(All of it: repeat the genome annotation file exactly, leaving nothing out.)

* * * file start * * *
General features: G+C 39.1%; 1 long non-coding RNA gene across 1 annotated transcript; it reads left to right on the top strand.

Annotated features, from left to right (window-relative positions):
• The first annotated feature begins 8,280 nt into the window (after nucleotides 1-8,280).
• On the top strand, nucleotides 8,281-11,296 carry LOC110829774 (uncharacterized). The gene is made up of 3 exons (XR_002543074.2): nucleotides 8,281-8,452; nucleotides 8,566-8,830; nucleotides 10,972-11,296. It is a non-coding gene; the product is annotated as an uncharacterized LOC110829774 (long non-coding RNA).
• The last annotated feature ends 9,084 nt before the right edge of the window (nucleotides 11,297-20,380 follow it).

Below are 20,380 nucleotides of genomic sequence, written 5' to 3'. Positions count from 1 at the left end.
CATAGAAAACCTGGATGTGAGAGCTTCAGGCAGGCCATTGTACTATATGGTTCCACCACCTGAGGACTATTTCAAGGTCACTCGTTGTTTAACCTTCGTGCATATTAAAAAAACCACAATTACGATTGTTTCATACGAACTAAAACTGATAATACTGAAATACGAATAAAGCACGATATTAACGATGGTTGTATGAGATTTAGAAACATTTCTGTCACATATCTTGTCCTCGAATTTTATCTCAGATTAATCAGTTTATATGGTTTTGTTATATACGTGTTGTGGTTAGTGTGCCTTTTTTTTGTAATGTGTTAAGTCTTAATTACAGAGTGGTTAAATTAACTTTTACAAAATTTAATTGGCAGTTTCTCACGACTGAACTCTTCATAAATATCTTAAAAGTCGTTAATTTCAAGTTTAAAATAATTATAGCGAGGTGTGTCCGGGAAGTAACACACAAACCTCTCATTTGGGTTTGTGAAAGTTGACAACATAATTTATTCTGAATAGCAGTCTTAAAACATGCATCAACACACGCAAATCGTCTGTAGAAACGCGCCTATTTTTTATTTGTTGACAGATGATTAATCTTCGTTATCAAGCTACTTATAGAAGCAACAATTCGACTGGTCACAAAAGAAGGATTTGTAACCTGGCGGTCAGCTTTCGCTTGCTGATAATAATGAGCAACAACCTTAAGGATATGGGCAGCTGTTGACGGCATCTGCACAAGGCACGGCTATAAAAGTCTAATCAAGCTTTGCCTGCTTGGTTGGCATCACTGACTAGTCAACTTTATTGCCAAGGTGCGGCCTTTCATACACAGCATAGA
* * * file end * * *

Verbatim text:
General features: G+C 39.1%; 1 long non-coding RNA gene across 1 annotated transcript; it reads left to right on the top strand.

Annotated features, from left to right (window-relative positions):
• The first annotated feature begins 8,280 nt into the window (after nucleotides 1-8,280).
• On the top strand, nucleotides 8,281-11,296 carry LOC110829774 (uncharacterized). The gene is made up of 3 exons (XR_002543074.2): nucleotides 8,281-8,452; nucleotides 8,566-8,830; nucleotides 10,972-11,296. It is a non-coding gene; the product is annotated as an uncharacterized LOC110829774 (long non-coding RNA).
• The last annotated feature ends 9,084 nt before the right edge of the window (nucleotides 11,297-20,380 follow it).

Below are 20,380 nucleotides of genomic sequence, written 5' to 3'. Positions count from 1 at the left end.
CATAGAAAACCTGGATGTGAGAGCTTCAGGCAGGCCATTGTACTATATGGTTCCACCACCTGAGGACTATTTCAAGGTCACTCGTTGTTTAACCTTCGTGCATATTAAAAAAACCACAATTACGATTGTTTCATACGAACTAAAACTGATAATACTGAAATACGAATAAAGCACGATATTAACGATGGTTGTATGAGATTTAGAAACATTTCTGTCACATATCTTGTCCTCGAATTTTATCTCAGATTAATCAGTTTATATGGTTTTGTTATATACGTGTTGTGGTTAGTGTGCCTTTTTTTTGTAATGTGTTAAGTCTTAATTACAGAGTGGTTAAATTAACTTTTACAAAATTTAATTGGCAGTTTCTCACGACTGAACTCTTCATAAATATCTTAAAAGTCGTTAATTTCAAGTTTAAAATAATTATAGCGAGGTGTGTCCGGGAAGTAACACACAAACCTCTCATTTGGGTTTGTGAAAGTTGACAACATAATTTATTCTGAATAGCAGTCTTAAAACATGCATCAACACACGCAAATCGTCTGTAGAAACGCGCCTATTTTTTATTTGTTGACAGATGATTAATCTTCGTTATCAAGCTACTTATAGAAGCAACAATTCGACTGGTCACAAAAGAAGGATTTGTAACCTGGCGGTCAGCTTTCGCTTGCTGATAATAATGAGCAACAACCTTAAGGATATGGGCAGCTGTTGACGGCATCTGCACAAGGCACGGCTATAAAAGTCTAATCAAGCTTTGCCTGCTTGGTTGGCATCACTGACTAGTCAACTTTATTGCCAAGGTGCGGCCTTTCATACACAGCATAGA